The number of workers you employ, may be the most important factor in your decision making process. A 5 or 10 megabyte Internet circuit may be perfect if you only have a few employees. You may need more if you have more workers and those workers all need to be on the net during the same hours.
High-speed Internet may become less important if the majority of your employees primarily use an intranet system with limited graphics and video. When they are frequently downloading things, whether documents, graphics or videos, however, speed is necessary for efficient job performance.
Are you regularly performing backups? If, as recommended, you conduct remote backups from every single desk, you will need to support simultaneous connections out to the web. This will allow you to sync your backup data.
Are you using a service such as DropBox or Google drive to share files? As people save files, those files are pushed to the cloud and then synchronized back to other people’s computers. The right amount of capacity or bandwidth is necessary to support this function in conjunction with every other service you have.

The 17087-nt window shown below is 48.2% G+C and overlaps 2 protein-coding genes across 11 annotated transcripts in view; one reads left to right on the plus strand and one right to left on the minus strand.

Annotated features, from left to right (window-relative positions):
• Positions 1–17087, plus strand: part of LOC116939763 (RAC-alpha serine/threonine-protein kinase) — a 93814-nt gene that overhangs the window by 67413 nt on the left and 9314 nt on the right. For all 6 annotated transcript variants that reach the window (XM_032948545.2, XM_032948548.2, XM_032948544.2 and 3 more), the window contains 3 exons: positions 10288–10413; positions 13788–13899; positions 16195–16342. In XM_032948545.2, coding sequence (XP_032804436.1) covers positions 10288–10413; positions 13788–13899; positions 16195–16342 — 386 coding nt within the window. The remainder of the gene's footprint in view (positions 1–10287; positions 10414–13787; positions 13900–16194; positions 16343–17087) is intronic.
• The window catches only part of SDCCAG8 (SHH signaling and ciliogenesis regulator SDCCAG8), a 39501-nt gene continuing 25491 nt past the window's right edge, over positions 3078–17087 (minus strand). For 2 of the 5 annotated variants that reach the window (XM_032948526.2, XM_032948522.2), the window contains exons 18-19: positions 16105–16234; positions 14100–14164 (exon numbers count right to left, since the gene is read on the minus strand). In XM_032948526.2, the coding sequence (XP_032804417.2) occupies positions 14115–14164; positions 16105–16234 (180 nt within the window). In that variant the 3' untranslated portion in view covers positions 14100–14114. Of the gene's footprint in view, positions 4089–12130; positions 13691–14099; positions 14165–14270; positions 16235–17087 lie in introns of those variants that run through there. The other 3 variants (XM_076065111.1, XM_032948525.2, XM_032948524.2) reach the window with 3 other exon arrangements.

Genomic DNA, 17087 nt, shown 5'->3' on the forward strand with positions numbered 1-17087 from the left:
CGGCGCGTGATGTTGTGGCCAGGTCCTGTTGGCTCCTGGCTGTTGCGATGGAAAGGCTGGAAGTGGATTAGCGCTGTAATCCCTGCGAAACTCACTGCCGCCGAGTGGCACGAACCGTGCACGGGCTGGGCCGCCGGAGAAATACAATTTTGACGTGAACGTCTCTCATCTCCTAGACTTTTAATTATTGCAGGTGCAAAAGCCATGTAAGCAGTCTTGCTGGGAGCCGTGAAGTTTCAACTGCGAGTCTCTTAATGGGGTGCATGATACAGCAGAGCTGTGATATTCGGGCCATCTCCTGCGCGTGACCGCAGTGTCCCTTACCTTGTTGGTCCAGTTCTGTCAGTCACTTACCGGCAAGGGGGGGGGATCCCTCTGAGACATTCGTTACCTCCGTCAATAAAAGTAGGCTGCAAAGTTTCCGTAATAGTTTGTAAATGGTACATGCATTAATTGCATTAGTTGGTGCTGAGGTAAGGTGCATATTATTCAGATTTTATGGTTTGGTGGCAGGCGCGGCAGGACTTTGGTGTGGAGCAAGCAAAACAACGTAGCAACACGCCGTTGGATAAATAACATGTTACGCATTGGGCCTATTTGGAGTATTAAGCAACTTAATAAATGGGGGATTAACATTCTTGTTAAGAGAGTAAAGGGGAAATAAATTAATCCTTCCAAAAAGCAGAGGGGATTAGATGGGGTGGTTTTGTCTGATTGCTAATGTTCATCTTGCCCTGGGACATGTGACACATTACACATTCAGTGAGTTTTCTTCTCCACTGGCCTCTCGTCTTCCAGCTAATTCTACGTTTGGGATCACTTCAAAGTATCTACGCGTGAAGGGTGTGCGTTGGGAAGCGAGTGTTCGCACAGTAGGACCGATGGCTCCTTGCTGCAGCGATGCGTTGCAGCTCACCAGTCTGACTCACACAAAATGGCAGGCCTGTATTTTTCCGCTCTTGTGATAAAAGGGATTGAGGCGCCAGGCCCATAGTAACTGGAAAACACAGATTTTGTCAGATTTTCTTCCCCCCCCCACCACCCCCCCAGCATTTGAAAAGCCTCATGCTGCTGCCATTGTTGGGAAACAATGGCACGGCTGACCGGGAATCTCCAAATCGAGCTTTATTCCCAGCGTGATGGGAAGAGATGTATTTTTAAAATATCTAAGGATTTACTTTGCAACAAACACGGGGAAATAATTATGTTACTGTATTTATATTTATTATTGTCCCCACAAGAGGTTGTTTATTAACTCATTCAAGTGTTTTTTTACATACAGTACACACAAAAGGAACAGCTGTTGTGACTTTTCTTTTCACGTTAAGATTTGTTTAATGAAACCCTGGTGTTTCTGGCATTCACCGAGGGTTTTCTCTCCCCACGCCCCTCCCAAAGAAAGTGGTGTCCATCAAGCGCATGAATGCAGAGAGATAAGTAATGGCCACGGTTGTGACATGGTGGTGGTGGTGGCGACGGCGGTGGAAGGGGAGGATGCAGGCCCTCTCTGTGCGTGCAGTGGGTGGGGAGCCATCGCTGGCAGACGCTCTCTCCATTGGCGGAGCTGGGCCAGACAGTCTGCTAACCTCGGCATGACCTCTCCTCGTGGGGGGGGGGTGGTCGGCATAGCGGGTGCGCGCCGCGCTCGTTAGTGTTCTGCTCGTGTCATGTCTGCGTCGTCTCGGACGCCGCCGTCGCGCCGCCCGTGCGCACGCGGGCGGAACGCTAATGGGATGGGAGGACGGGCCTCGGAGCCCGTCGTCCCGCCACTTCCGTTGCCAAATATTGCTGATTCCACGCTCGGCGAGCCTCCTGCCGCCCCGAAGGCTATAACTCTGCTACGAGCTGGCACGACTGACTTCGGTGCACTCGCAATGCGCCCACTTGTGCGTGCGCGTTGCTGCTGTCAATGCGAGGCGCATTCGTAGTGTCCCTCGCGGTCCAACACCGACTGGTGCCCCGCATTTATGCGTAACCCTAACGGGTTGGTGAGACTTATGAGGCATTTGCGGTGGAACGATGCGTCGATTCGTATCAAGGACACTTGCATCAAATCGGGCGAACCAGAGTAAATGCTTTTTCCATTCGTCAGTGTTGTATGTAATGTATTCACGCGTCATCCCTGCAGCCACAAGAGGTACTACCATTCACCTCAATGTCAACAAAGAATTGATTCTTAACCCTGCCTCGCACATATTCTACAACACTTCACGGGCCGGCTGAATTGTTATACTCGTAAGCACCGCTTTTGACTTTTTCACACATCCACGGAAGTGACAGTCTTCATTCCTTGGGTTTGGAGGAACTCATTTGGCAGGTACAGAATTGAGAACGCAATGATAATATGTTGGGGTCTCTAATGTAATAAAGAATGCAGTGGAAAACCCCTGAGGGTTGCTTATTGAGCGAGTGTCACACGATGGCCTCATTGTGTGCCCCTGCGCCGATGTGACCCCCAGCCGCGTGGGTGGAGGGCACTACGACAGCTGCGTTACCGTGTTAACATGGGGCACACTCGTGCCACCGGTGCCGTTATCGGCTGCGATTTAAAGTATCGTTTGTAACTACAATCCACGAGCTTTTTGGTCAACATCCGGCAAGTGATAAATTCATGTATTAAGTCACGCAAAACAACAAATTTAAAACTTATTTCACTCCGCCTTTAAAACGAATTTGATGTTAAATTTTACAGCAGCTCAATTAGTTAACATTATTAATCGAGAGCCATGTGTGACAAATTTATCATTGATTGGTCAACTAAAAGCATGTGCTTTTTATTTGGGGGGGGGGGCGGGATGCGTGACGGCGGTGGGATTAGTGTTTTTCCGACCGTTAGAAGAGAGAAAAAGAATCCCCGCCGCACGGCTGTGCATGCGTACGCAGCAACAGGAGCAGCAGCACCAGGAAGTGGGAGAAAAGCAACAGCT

Your company location may cause you to think about high-speed company access to The Internet such as Metro Ethernet and/or gigabit Internet. They are almost always found in “lit buildings” in Lowell that are already wired by a carrier. Choosing to add high-speed Internet to your office is a tough decision but it can be less expensive and easier than you think.
The introduction of Metro Ethernet into a new building can be quite costly. However, bringing that connection into office space within that building is usually less so. Depending on availability, it is often possible to obtain high-speed Internet access with Metro Ethernet or gigabit Internet in 30 days or less.